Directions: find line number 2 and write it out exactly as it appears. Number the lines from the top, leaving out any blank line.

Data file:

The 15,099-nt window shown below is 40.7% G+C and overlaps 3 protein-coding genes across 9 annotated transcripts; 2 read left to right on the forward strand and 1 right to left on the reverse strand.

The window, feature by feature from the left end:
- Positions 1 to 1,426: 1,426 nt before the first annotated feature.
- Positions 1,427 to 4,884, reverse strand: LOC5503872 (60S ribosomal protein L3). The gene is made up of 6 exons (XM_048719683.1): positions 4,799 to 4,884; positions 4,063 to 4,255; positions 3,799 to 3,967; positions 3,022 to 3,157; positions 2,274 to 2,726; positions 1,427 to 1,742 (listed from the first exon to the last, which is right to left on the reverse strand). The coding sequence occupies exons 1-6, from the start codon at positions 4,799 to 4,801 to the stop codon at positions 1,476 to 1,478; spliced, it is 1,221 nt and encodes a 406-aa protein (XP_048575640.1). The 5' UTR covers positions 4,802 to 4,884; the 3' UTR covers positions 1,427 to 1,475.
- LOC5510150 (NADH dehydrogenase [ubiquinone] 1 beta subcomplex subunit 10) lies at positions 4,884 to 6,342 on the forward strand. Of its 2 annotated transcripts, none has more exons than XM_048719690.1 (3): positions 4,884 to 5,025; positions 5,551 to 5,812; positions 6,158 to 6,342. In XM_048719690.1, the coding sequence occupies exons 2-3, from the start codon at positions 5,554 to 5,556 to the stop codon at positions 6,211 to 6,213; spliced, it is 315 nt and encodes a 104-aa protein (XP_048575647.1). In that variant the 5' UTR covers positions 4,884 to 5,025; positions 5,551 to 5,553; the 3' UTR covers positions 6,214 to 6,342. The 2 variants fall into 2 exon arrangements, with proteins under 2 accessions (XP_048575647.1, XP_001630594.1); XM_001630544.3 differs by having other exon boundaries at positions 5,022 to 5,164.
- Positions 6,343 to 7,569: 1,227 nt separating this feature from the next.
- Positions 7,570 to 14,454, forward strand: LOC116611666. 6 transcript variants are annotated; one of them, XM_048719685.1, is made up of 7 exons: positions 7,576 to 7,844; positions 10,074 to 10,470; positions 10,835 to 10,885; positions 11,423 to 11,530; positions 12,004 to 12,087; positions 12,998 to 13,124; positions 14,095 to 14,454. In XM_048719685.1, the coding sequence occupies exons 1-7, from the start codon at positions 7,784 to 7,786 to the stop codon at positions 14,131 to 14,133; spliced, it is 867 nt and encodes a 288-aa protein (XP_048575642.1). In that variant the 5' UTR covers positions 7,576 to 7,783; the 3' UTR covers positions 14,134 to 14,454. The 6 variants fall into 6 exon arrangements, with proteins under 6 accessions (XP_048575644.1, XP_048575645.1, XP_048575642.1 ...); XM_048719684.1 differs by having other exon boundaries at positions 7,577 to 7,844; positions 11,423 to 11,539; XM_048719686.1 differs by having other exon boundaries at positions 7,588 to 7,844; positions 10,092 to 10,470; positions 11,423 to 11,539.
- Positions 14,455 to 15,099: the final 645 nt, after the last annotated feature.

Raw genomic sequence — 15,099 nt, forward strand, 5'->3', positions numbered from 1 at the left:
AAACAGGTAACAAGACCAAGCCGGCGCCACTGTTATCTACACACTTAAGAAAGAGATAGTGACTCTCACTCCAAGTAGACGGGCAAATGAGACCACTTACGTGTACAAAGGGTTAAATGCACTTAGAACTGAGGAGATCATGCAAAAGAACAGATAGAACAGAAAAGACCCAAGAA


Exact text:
The window, feature by feature from the left end: